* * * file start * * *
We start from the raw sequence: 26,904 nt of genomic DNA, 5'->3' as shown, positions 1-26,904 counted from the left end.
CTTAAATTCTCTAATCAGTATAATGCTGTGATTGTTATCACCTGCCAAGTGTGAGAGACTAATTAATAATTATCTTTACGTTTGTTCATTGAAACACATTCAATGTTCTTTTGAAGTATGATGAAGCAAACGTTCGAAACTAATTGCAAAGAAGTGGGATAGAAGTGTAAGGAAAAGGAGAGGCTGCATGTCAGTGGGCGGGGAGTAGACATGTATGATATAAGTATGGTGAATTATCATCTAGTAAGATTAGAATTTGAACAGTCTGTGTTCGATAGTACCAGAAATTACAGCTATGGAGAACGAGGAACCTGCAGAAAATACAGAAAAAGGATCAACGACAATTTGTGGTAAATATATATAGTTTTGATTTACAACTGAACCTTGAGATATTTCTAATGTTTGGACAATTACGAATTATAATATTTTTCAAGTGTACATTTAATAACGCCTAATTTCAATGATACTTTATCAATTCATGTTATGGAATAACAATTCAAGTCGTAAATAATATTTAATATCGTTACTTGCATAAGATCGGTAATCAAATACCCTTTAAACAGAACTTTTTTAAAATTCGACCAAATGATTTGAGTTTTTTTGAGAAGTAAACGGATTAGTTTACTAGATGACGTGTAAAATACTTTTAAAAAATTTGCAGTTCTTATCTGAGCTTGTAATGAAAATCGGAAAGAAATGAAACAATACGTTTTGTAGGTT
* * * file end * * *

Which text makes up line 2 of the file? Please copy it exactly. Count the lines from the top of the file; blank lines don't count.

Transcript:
CTTAAATTCTCTAATCAGTATAATGCTGTGATTGTTATCACCTGCCAAGTGTGAGAGACTAATTAATAATTATCTTTACGTTTGTTCATTGAAACACATTCAATGTTCTTTTGAAGTATGATGAAGCAAACGTTCGAAACTAATTGCAAAGAAGTGGGATAGAAGTGTAAGGAAAAGGAGAGGCTGCATGTCAGTGGGCGGGGAGTAGACATGTATGATATAAGTATGGTGAATTATCATCTAGTAAGATTAGAATTTGAACAGTCTGTGTTCGATAGTACCAGAAATTACAGCTATGGAGAACGAGGAACCTGCAGAAAATACAGAAAAAGGATCAACGACAATTTGTGGTAAATATATATAGTTTTGATTTACAACTGAACCTTGAGATATTTCTAATGTTTGGACAATTACGAATTATAATATTTTTCAAGTGTACATTTAATAACGCCTAATTTCAATGATACTTTATCAATTCATGTTATGGAATAACAATTCAAGTCGTAAATAATATTTAATATCGTTACTTGCATAAGATCGGTAATCAAATACCCTTTAAACAGAACTTTTTTAAAATTCGACCAAATGATTTGAGTTTTTTTGAGAAGTAAACGGATTAGTTTACTAGATGACGTGTAAAATACTTTTAAAAAATTTGCAGTTCTTATCTGAGCTTGTAATGAAAATCGGAAAGAAATGAAACAATACGTTTTGTAGGTT